Grand Manan plane crash site offers few clues about cause
Pilot Klaus Sonnenberg, paramedic William Mallock died in N.B. plane crash
Transportation Safety Board officials say there's no obvious sign of why an air ambulance crashed in Grand Manan, N.B., early Saturday, killing a pilot and paramedic and injuring two others.
Pilot Klaus Sonnenberg and paramedic William Mallock were killed when their Atlantic Charters flight crashed near the airport on Grand Manan Island, in the Bay of Fundy.
A registered nurse and a second pilot were injured. The pilot is in stable condition at the Saint John Regional Hospital. The registered nurse was released from hospital Sunday.
The small plane had dropped off a patient at the Saint John hospital and was returning to Grand Manan when it crashed.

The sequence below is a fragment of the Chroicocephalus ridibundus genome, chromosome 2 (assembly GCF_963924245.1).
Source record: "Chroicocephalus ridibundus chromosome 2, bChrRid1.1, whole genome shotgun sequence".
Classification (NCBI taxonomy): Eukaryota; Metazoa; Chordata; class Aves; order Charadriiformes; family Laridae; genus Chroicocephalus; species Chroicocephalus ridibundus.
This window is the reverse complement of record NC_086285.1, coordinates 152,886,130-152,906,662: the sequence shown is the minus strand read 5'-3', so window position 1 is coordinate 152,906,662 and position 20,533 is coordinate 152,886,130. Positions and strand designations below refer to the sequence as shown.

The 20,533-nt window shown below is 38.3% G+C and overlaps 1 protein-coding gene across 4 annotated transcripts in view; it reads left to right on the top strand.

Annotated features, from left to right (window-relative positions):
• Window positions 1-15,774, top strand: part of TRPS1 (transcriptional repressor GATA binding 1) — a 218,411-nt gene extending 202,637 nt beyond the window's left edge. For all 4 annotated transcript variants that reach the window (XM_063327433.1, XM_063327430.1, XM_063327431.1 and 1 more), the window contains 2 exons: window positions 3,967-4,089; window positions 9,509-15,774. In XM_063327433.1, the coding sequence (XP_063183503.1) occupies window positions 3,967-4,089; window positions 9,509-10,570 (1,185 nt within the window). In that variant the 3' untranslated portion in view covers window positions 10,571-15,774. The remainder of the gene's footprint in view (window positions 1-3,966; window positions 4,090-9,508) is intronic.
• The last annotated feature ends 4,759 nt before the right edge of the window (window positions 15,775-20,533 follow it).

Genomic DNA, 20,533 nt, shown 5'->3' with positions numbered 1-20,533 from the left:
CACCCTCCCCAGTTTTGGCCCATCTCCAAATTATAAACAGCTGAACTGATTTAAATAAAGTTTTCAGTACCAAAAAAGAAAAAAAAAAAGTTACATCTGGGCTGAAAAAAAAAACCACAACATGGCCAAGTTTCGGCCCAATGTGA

"Our understanding at this point in time is it was foggy, it was early morning, and right now that's all we really have," said Doug McEwen, a TSB investigator.
"We haven't had a chance to talk to anybody here who was on site at the time."
The cause of the crash remains a mystery.
McEwen said the small plane is destroyed but mostly intact. All major components of the aircraft have been accounted for. There are tire marks on the road several hundred metres before the runway, but no fluid or debris. There was also impact damage to shrubs and brush between the road and the crash site. There was no mayday call.
There is no flight recorder on this type of aircraft, so survivor and witness accounts will be vital to the investigation.
McEwen and another TSB investigator spoke to the survivors on Saturday before heading to the island. They plan to meet with the company on Monday.
They expect to spend most of Sunday photographing the crash site, from the shrubs to the aircraft and the road.
Ambulance New Brunswick has put an additional ambulance and two more crews on the island.
Meanwhile, condolences continue to pour in from across the country for the families of the victims and the community.
Trent Piercy, a paramedic in New Brunswick who heads the union that represents them, knew Mallock.
"The group, I think, as a whole feels this one ripped the core," Piercy said.
There were no patients on board the small plane when it crashed.